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Turning Anti-Abortion Protesters into Bucks

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The sound of about 70 college students softly intoning the "Hail Mary" floats into the cool of an early Saturday morning in October, making its way across Broad Street to the Allegheny Reproductive Health Center in East Liberty -- and every voice helps contribute a bit more money to pay for abortions.

The students, mostly members of Students for Life at Franciscan University in Steubenville, Ohio, are here protesting the abortions being performed at the clinic. But, through some fund-raising jujitsu on the part of the clinic, their presence is raising money to help fund the procedure they so abhor.

 

The clinic has initiated a campaign called "Pledge-a-Protester" which asks pro-choice donors to pledge a specific dollar amount per protester, per appearance, between Oct. 3 and Nov. 3. The money goes to help fund abortions for low-income women. It is a concept that has been floating around Planned Parenthood chapters across the country for some time, but it's new to Pittsburgh.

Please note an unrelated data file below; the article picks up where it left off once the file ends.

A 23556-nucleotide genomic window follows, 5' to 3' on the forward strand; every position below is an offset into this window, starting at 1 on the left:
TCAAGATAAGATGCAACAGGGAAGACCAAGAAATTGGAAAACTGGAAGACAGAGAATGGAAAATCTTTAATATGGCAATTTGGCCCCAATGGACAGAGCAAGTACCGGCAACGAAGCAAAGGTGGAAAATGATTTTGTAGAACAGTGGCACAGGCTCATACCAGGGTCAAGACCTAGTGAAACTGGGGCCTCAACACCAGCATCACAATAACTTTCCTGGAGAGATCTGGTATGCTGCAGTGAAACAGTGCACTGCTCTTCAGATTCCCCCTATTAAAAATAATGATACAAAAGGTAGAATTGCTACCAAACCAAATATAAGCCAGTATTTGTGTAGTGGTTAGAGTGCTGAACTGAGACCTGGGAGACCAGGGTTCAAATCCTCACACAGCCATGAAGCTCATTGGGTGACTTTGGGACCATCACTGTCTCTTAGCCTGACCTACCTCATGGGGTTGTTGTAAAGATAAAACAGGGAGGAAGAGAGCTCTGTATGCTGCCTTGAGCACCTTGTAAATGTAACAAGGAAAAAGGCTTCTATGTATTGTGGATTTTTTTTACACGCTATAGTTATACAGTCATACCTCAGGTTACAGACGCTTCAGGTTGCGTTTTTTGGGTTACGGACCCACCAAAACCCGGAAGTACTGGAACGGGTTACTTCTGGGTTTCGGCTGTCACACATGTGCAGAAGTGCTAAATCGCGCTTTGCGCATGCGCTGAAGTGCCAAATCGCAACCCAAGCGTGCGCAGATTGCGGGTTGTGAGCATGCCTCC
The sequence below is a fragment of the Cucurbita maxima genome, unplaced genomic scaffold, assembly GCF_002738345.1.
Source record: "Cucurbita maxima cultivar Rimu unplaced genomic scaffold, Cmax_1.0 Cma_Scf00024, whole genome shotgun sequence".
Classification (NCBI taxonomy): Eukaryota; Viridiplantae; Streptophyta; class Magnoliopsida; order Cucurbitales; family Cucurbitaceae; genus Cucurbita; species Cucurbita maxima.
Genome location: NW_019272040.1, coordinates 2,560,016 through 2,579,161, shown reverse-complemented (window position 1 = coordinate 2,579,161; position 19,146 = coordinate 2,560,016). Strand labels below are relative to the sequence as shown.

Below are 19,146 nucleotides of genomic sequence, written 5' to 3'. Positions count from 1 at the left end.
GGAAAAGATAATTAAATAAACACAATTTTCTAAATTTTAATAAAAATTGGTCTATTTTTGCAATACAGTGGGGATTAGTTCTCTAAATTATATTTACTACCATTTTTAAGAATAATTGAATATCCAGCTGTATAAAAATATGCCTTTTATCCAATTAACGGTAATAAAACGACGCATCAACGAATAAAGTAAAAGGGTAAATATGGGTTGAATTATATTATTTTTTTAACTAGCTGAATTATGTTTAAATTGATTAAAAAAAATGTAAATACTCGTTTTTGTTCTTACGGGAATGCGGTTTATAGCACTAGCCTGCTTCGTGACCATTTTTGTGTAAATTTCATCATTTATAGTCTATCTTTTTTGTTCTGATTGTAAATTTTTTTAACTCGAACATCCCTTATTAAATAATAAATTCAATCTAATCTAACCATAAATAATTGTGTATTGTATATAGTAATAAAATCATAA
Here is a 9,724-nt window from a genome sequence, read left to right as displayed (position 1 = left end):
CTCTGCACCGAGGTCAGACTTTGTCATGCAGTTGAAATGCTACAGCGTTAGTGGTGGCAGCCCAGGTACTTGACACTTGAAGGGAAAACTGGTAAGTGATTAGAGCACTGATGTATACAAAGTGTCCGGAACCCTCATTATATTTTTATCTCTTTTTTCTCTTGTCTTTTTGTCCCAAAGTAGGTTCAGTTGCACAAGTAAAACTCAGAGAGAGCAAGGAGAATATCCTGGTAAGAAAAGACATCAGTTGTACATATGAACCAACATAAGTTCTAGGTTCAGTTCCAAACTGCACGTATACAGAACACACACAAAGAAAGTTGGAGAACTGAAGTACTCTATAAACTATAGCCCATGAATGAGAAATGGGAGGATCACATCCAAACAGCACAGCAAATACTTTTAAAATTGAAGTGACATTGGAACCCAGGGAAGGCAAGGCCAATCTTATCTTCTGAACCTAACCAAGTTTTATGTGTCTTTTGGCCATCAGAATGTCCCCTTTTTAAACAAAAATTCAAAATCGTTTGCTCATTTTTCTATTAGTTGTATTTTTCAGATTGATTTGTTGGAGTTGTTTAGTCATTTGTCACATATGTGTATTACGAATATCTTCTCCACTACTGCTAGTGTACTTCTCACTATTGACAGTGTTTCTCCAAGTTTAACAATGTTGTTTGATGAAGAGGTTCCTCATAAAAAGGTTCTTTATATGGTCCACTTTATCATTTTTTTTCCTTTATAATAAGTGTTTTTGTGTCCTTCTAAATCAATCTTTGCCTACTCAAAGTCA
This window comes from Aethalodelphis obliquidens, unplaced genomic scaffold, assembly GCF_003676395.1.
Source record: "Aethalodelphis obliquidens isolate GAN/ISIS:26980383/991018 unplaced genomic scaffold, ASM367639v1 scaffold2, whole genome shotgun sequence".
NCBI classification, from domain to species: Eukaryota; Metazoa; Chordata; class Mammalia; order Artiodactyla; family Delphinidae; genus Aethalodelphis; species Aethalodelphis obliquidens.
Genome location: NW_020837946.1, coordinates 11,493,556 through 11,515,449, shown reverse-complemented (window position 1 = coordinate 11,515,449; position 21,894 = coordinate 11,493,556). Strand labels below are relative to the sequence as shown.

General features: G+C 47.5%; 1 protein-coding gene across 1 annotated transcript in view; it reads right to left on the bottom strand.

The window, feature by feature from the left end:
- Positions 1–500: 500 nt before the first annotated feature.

"I don't think that protesting will ever end at abortion clinics," says Claire Keyes, executive director of the center. "If they have to be here, if their presence could help a woman in need, that could be a positive outcome to a negative activity."

 

The protesters come out in force on Saturday mornings, with a much smaller presence during the week. Almost all of them stand across the street from the clinic entrance and have no direct interaction with patients, except for a pair of "sidewalk counselors," who stand by the door and approach patients and whoever accompanies them.

 

"I don't think a matter of money is going to dissuade us from coming," says protester Erin O'Mahony, a recent graduate of Franciscan. "It seems like a kick in the teeth. They can fund as much as they want. No gimmick will stop us. We're Catholic. We believe in the power of prayer."

 

"They look at us as a problem to throw money at," says student Brendan Flannery. "Something like this, it won't dissuade us."

But center head Keyes says she's going forward with the program:"The presence of the protesters generating money to help women in need -- I think there's something uniquely American about that."

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